Do you know your suppliers’ suppliers? Do you have a food defense strategy in place? Are you challenged by cargo theft, fraudulent pickups and other not-so-safe security measures?

A supply chain is only as strong as its weakest link. And, for all food manufacturers, preparing a food defense strategy is more about knowing your supply chain’s vulnerabilities than simply just practicing food safety measures.

Marina Mayer, editor-in-chief of Refrigerated & Frozen Foods, uncovered these and other key points at the Food Defense Strategy Exchange 2014, which took place April 29-May 1 in Chicago. Sponsored by for Tyco Integrated Security, Boca Raton, Fla., this event included peer perspectives on best practices in various roles of the supply chain, a discussion with state and local governments officials and the FDA on FSMA updates and a live food crisis simulation hosted by Alok Chaturvedi, professor of management at Purdue University, West Lafayette, Ind.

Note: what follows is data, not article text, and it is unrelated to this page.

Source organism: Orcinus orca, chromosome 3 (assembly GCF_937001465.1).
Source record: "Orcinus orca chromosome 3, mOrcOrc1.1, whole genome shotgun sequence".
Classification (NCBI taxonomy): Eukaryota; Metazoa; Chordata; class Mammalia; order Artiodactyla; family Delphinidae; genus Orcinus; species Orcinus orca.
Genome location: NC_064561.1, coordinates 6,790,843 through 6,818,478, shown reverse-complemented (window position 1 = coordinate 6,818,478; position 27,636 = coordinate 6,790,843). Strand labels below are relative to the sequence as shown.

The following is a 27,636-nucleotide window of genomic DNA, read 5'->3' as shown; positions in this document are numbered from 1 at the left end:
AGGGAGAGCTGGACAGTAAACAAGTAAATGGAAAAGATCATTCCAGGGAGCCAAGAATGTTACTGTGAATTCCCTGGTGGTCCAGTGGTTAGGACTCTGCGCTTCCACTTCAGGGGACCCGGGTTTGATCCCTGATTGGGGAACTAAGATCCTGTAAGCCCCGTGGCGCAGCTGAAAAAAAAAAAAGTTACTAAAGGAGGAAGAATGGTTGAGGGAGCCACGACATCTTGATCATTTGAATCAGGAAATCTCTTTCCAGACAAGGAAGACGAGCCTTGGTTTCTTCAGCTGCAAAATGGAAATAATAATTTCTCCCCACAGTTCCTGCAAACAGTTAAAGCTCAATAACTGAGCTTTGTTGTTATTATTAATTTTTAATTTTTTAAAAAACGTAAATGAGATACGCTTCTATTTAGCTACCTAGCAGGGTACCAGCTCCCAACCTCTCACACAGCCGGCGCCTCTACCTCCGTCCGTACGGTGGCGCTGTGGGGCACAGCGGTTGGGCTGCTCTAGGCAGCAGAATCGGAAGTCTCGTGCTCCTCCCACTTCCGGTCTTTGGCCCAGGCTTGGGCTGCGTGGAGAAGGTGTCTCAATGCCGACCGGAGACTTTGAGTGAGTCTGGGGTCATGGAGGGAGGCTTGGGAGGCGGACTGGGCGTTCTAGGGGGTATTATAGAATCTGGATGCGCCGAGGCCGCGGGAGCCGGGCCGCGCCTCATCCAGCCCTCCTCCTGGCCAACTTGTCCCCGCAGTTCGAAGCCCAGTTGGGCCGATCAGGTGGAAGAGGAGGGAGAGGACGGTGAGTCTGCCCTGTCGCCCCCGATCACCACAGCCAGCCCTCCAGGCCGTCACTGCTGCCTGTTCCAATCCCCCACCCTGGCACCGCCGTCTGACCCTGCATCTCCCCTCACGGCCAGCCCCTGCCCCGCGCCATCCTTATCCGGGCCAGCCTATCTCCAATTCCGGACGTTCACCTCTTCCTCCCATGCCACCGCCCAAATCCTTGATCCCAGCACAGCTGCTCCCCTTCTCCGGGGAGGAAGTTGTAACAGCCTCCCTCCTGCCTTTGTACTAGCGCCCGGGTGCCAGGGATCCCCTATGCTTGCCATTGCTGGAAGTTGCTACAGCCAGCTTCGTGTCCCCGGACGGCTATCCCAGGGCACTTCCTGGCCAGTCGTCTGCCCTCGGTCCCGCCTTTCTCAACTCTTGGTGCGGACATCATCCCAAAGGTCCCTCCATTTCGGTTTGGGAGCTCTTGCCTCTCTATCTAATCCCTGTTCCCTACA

This live food defense simulation exercise incorporated real world data on public health risks, economic costs and brand reputation risks from an intentional food adulteration crisis. Mayer and other attendees interacted with regulators, suppliers, processors and retailers to understand the impact of a crisis and learn what alternative paths exist in order to prevent and recover from such a crisis.

Here is an outtake from the simulation exercise!

Video courtesy of Tyco IS and LP Media, Inc.

While at the event, Mayer also talked exclusively with Don Hsieh, director of commercial and industrial marketing for Tyco Integrated Security, to discuss the challenges refrigerated and frozen food processors face when practicing food safety and food defense and how a proper food defense strategy can help prevent intentional adulteration of food.